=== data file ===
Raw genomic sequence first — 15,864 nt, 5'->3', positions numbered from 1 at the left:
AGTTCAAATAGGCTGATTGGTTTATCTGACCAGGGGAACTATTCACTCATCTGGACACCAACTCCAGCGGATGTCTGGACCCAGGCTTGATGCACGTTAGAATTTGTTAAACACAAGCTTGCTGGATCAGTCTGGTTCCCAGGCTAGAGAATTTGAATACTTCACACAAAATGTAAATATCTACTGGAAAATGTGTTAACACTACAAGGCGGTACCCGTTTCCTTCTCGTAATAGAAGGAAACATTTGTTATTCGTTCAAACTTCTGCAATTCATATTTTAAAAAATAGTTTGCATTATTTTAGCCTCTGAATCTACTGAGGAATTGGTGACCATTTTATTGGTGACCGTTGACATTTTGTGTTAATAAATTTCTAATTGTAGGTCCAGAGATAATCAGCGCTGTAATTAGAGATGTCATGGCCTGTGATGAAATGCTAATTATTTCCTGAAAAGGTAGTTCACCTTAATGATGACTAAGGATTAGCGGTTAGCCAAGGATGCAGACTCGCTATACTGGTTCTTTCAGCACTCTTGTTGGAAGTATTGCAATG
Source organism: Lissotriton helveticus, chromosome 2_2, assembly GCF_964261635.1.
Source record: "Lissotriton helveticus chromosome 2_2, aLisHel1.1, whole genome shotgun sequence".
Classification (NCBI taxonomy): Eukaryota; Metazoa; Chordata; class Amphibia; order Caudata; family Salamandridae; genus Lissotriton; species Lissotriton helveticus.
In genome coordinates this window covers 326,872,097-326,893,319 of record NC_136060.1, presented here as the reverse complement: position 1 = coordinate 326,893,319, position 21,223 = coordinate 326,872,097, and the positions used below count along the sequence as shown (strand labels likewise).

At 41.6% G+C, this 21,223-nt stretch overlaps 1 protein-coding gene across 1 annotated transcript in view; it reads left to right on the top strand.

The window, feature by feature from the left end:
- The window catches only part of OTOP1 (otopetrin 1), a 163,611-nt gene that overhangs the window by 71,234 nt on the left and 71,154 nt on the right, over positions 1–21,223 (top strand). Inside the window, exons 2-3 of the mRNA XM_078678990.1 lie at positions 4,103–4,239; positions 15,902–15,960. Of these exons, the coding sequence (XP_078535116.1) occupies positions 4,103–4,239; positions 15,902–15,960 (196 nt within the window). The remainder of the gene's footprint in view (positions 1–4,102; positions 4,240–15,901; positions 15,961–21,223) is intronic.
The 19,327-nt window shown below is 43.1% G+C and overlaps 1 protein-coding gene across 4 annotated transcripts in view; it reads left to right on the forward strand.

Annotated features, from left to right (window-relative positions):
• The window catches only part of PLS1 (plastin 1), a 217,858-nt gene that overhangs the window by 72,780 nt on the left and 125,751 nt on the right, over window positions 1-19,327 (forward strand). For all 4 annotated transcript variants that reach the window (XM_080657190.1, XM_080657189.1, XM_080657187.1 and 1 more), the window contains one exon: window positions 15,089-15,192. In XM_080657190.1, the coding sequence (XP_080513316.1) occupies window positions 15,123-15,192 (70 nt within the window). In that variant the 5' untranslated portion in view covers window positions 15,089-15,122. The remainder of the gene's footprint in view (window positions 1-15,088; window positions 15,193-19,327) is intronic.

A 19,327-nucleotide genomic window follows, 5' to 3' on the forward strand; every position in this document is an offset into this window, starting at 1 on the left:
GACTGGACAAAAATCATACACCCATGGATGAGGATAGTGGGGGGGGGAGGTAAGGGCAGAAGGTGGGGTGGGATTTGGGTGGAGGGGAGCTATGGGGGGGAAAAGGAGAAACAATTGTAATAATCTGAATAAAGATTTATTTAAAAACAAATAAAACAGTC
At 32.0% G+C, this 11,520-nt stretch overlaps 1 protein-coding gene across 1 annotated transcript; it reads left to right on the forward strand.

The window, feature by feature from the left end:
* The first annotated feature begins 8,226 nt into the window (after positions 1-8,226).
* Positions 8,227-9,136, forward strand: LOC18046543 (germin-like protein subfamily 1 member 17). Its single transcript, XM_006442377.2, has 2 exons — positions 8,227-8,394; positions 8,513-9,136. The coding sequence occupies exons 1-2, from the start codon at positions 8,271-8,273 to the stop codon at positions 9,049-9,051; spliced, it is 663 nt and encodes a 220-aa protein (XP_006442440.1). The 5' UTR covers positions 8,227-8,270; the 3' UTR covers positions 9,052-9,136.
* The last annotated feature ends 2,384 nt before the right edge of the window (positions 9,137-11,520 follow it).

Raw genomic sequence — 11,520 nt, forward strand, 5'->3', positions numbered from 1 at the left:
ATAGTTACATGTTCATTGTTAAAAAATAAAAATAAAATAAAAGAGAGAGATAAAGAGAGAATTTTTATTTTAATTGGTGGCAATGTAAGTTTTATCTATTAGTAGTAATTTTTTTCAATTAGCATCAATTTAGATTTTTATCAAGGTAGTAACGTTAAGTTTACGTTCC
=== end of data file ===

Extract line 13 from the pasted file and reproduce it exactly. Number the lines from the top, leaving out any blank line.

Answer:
A 19,327-nucleotide genomic window follows, 5' to 3' on the forward strand; every position in this document is an offset into this window, starting at 1 on the left: